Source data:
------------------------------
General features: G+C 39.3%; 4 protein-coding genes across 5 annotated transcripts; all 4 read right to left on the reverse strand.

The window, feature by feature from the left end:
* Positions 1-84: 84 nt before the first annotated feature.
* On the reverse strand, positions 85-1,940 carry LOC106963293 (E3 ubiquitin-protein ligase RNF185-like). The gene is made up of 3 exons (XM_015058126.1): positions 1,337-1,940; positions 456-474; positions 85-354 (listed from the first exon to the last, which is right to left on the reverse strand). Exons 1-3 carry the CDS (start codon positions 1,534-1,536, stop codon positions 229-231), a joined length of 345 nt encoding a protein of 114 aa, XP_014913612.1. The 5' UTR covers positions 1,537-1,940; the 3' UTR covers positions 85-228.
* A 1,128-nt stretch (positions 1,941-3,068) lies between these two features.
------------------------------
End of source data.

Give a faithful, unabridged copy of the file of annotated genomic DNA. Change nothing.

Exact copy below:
General features: G+C 39.3%; 4 protein-coding genes across 5 annotated transcripts; all 4 read right to left on the reverse strand.

The window, feature by feature from the left end:
* Positions 1-84: 84 nt before the first annotated feature.
* On the reverse strand, positions 85-1,940 carry LOC106963293 (E3 ubiquitin-protein ligase RNF185-like). The gene is made up of 3 exons (XM_015058126.1): positions 1,337-1,940; positions 456-474; positions 85-354 (listed from the first exon to the last, which is right to left on the reverse strand). Exons 1-3 carry the CDS (start codon positions 1,534-1,536, stop codon positions 229-231), a joined length of 345 nt encoding a protein of 114 aa, XP_014913612.1. The 5' UTR covers positions 1,537-1,940; the 3' UTR covers positions 85-228.
* A 1,128-nt stretch (positions 1,941-3,068) lies between these two features.